In 2001, when the OBrien brothers, Paul, Ron, and Bill, opened Floyds 99 Barbershop in Denver, their


In 2001, when the O’Brien brothers, Paul, Ron, and Bill, opened Floyd’s 99 Barbershop in Denver, their only experience in the hair care business was as customers. Lacking tonsorial training, their particular skills, it seems, laid not in grooming hair but grooming loyal, creative, and hardworking employees.

Floyd’s, named after the iconic barber from television’s classic Andy Griffith Show, was conceived to be a friendly neighborhood place like the one owned by its namesake.

But that’s where the similarity ends. In the O’Briens’ vision, Floyd’s was not your father’s traditional barbershop, nor was it a plush, unisex salon that smelled like hair chemicals.

Instead, Floyd’s was designed to be a hip and lively place for contemporary men. In many locations—there are now 27 Floyd’s 99 Barbershops in six states—popular music is heard (played by live DJs on Saturdays), posters of rock stars adorn the walls, and sporting events are shown on plasma TV screens. The place is so hip that the Floyd’s shop in Hollywood, California, was a location for an episode of the HBO series Entourage. It’s no wonder that Bill O’Brien refers to Floyd’s as “Hard Rock meets the barbershop.”

Stylists at Floyd’s know all the latest, contemporary cuts but also include old-fashioned services such as neck shaves with each haircut, and at reasonable prices (“less than twice the price of lunch” according to Rob O’Brien). Because it’s impractical for today’s highly mobile young men to commit to making appointments for haircuts, Floyd’s doesn’t take them. Yet, acknowledging the importance of timely service, customers can phone-in their place in line an hour or so ahead of arriving. But for anyone who does have to wait for his favorite barber (whose working hours be can checked online), it’s not so bad because pool tables and computers with Internet access are available to help pass the time.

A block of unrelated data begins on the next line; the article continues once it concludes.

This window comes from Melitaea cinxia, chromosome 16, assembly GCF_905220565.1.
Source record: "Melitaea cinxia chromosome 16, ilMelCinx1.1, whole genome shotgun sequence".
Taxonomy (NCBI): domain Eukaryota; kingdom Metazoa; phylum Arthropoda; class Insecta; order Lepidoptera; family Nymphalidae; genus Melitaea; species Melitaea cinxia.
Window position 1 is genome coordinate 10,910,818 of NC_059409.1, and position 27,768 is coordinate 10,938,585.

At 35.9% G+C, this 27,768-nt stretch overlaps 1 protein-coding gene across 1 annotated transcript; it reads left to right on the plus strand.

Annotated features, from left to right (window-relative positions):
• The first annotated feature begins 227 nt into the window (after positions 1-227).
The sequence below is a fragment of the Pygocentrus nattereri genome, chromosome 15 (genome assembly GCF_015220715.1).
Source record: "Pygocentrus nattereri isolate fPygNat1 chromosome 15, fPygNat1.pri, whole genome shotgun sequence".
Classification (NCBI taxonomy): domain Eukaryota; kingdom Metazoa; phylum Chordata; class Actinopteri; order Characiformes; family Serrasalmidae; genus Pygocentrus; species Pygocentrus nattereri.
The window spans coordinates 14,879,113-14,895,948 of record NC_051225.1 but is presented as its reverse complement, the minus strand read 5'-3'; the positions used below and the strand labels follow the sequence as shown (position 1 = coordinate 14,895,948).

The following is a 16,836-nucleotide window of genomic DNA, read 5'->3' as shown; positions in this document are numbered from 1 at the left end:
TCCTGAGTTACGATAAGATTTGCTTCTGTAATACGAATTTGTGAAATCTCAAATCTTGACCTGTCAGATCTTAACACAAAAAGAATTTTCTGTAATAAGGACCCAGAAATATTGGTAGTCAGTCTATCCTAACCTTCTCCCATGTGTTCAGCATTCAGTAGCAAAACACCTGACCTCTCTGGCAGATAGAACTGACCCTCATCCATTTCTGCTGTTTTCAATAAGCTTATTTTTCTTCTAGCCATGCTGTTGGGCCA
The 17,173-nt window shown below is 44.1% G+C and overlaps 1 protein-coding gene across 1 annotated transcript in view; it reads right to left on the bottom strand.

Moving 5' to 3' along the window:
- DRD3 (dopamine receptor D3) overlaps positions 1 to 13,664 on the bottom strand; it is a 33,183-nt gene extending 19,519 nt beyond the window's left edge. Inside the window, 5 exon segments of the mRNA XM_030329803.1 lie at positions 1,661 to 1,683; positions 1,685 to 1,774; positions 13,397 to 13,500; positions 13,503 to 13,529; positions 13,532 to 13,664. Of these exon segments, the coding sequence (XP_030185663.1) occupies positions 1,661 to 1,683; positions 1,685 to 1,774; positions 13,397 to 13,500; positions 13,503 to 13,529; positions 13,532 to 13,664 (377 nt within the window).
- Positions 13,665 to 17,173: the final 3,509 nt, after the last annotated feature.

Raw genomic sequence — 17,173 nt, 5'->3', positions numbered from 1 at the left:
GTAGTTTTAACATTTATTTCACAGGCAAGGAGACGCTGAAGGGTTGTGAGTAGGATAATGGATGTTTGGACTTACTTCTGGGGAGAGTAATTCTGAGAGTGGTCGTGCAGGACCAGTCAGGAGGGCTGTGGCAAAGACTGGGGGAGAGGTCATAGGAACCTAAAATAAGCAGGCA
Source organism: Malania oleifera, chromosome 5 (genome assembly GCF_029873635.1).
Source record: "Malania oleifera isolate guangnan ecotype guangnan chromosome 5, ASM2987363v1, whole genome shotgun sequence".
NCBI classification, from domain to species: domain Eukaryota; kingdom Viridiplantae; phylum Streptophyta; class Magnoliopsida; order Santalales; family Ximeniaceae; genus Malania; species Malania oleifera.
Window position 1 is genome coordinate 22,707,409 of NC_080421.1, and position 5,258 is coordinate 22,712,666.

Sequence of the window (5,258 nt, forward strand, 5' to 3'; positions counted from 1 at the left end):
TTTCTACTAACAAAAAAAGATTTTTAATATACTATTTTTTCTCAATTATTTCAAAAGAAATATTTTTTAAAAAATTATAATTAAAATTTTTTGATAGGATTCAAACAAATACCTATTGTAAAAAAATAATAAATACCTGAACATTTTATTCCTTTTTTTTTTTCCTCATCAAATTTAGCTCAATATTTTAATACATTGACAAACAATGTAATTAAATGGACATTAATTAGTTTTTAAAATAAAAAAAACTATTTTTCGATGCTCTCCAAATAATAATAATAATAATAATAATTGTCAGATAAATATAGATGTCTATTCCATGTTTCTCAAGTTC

Not only are the O’Brien brothers attuned to what their customers want, they also are keenly sensitive to their employees. Illustrating this, consider how the O’Briens responded in March 2003 when a blizzard struck Denver.

When the nightclub next door collapsed onto their shop, managers pleaded with firemen to rummage through the mounds of debris to retrieve their employees’ tools and personal belongings. Unfortunately, the building housing Floyd’s had to be demolished due to structural damage, leading to concerns about the business’s future. Although the building was broken, the O’Briens’ spirit was not broken—and employees came to appreciate this. Until a new shop could be built, complete with chrome and leather chairs and a barber pole out front, current employees were absorbed into other Floyd’s locations and nobody lost a job.

In fact, a billboard and the company’s Web site made light of the events, adding to the belief that all would be well.

Although the O’Briens don’t know how to cut hair, they surely know how to trim through layers of uncertainty to assuage their employees’ fears. Employees and industry pundits would be hard pressed to challenge Bill’s wife, Karen, who said that at Floyd’s, “The founders’ passion, personalities, and their constant desire to make a positive impact on people, along with the support of a qualified and professional management team, have poised the company for national and international expansion.”

Questions for Discussion

1. Would you say that the O’Briens have adopted a Theory X or Theory Y approach to the management of their employees? On what do you base your answer?

2. Do the O’Briens appear to be doing anything to increase the feelings of engagement among their employees? If so, what are they? If not, what might they do?

3. How might Floyd’s Barbershop:

(a) use technology to enhance its business, and

(b) respond to the need for flexibility among its employees?

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Behavior In Organizations

ISBN: 9781408264300

10th Global Edition

Authors: Jerald Greenberg

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